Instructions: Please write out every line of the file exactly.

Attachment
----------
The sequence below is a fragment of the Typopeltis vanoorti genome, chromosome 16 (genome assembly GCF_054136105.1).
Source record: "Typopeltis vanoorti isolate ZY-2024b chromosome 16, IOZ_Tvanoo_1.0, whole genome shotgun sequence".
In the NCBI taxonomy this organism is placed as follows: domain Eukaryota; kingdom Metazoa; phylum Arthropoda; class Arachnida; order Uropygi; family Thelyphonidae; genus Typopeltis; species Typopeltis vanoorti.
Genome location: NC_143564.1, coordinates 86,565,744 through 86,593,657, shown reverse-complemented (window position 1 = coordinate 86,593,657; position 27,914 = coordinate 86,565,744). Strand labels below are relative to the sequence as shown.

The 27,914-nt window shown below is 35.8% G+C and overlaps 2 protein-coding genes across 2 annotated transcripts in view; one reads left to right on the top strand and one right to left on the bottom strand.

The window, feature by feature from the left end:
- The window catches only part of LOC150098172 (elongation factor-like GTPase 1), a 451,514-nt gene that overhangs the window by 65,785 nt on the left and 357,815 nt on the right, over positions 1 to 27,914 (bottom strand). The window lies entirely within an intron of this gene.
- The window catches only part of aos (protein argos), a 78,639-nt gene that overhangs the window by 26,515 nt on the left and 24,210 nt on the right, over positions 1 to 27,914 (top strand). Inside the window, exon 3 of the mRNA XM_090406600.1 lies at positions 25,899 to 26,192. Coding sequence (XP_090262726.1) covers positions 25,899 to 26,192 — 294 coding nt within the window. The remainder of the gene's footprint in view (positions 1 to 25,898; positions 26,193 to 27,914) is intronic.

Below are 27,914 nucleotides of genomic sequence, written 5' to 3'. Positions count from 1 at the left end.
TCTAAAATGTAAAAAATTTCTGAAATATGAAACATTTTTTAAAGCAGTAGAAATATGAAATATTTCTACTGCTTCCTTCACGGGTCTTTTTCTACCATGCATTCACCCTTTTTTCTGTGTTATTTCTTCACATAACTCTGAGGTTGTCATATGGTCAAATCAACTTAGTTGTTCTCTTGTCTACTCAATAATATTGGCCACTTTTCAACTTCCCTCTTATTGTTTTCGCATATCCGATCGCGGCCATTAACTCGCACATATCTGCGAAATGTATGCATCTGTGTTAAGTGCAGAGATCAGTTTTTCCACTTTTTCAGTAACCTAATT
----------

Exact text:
The sequence below is a fragment of the Typopeltis vanoorti genome, chromosome 16 (genome assembly GCF_054136105.1).
Source record: "Typopeltis vanoorti isolate ZY-2024b chromosome 16, IOZ_Tvanoo_1.0, whole genome shotgun sequence".
In the NCBI taxonomy this organism is placed as follows: domain Eukaryota; kingdom Metazoa; phylum Arthropoda; class Arachnida; order Uropygi; family Thelyphonidae; genus Typopeltis; species Typopeltis vanoorti.
Genome location: NC_143564.1, coordinates 86,565,744 through 86,593,657, shown reverse-complemented (window position 1 = coordinate 86,593,657; position 27,914 = coordinate 86,565,744). Strand labels below are relative to the sequence as shown.

The 27,914-nt window shown below is 35.8% G+C and overlaps 2 protein-coding genes across 2 annotated transcripts in view; one reads left to right on the top strand and one right to left on the bottom strand.

The window, feature by feature from the left end:
- The window catches only part of LOC150098172 (elongation factor-like GTPase 1), a 451,514-nt gene that overhangs the window by 65,785 nt on the left and 357,815 nt on the right, over positions 1 to 27,914 (bottom strand). The window lies entirely within an intron of this gene.
- The window catches only part of aos (protein argos), a 78,639-nt gene that overhangs the window by 26,515 nt on the left and 24,210 nt on the right, over positions 1 to 27,914 (top strand). Inside the window, exon 3 of the mRNA XM_090406600.1 lies at positions 25,899 to 26,192. Coding sequence (XP_090262726.1) covers positions 25,899 to 26,192 — 294 coding nt within the window. The remainder of the gene's footprint in view (positions 1 to 25,898; positions 26,193 to 27,914) is intronic.

Below are 27,914 nucleotides of genomic sequence, written 5' to 3'. Positions count from 1 at the left end.
TCTAAAATGTAAAAAATTTCTGAAATATGAAACATTTTTTAAAGCAGTAGAAATATGAAATATTTCTACTGCTTCCTTCACGGGTCTTTTTCTACCATGCATTCACCCTTTTTTCTGTGTTATTTCTTCACATAACTCTGAGGTTGTCATATGGTCAAATCAACTTAGTTGTTCTCTTGTCTACTCAATAATATTGGCCACTTTTCAACTTCCCTCTTATTGTTTTCGCATATCCGATCGCGGCCATTAACTCGCACATATCTGCGAAATGTATGCATCTGTGTTAAGTGCAGAGATCAGTTTTTCCACTTTTTCAGTAACCTAATT